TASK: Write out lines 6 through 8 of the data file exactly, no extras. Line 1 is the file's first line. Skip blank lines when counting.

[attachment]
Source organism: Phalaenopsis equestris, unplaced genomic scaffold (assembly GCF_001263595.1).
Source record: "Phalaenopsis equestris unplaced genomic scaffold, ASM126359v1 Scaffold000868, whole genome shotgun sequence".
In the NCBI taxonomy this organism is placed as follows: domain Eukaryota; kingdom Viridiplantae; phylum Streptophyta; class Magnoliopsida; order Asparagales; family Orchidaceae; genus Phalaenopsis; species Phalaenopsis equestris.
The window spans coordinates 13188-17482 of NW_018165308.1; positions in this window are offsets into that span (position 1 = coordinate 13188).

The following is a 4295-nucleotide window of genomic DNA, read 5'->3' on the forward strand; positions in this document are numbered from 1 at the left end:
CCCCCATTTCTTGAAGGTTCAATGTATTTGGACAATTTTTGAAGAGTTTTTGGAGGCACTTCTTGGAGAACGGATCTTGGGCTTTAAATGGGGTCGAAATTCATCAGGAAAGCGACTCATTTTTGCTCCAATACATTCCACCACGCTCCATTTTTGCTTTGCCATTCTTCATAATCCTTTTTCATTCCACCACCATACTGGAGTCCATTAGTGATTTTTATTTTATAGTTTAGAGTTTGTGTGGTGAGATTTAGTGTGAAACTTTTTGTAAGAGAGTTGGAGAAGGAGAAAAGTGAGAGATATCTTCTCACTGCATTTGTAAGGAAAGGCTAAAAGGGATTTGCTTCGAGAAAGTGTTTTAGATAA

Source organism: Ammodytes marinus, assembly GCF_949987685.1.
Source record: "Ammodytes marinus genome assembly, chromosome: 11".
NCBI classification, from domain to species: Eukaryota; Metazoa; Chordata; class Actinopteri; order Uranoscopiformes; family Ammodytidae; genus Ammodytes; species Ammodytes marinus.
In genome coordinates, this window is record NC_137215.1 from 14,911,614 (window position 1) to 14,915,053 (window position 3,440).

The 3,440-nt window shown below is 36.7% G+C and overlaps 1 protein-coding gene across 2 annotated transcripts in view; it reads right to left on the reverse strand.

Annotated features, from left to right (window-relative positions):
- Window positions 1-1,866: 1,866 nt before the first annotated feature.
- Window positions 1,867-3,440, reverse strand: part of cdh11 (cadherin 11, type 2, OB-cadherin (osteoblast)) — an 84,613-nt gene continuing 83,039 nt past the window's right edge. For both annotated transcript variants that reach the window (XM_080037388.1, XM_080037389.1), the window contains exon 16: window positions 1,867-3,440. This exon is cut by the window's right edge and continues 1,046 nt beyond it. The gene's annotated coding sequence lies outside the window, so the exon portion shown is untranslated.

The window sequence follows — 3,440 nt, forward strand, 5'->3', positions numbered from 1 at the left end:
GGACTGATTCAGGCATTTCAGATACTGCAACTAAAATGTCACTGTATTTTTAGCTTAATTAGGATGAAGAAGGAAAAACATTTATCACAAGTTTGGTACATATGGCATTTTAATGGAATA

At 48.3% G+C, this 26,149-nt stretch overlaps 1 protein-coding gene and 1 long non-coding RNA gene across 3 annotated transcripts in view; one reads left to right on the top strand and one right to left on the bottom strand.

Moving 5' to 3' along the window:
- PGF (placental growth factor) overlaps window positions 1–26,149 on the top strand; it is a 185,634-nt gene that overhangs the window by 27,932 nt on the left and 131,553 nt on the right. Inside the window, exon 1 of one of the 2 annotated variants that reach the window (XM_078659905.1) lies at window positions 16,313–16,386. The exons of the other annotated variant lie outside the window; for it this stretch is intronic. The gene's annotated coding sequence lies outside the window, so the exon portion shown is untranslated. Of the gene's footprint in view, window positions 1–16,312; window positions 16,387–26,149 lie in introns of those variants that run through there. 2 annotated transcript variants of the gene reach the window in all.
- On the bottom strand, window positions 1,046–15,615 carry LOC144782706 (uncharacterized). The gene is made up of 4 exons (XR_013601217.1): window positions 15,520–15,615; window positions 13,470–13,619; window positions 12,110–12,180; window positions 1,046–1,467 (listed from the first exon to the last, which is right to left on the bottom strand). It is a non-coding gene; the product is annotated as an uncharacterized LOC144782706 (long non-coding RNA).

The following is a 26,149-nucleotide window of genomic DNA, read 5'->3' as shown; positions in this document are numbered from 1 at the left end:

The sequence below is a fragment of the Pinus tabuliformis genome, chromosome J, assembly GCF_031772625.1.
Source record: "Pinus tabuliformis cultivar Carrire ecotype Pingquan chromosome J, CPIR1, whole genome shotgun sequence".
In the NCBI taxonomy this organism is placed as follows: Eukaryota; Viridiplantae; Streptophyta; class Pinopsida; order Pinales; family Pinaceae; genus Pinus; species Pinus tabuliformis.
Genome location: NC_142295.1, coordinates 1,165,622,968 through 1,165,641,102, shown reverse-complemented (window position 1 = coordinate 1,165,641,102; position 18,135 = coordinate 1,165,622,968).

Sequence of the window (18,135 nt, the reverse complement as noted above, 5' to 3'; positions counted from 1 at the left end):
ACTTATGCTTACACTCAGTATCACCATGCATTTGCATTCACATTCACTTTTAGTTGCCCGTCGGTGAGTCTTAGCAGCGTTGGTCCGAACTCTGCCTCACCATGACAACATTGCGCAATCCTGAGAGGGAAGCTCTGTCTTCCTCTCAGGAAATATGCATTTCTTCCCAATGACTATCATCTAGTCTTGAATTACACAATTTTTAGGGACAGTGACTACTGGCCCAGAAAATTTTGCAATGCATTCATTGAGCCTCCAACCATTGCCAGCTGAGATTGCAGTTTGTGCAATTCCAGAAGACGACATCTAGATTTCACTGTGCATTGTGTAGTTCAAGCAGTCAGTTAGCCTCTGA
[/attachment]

CCCCCATTTCTTGAAGGTTCAATGTATTTGGACAATTTTTGAAGAGTTTTTGGAGGCACTTCTTGGAGAACGGATCTTGGGCTTTAAATGGGGTCGAAATTCATCAGGAAAGCGACTCATTTTTGCTCCAATACATTCCACCACGCTCCATTTTTGCTTTGCCATTCTTCATAATCCTTTTTCATTCCACCACCATACTGGAGTCCATTAGTGATTTTTATTTTATAGTTTAGAGTTTGTGTGGTGAGATTTAGTGTGAAACTTTTTGTAAGAGAGTTGGAGAAGGAGAAAAGTGAGAGATATCTTCTCACTGCATTTGTAAGGAAAGGCTAAAAGGGATTTGCTTCGAGAAAGTGTTTTAGATAA

Source organism: Ammodytes marinus, assembly GCF_949987685.1.
Source record: "Ammodytes marinus genome assembly, chromosome: 11".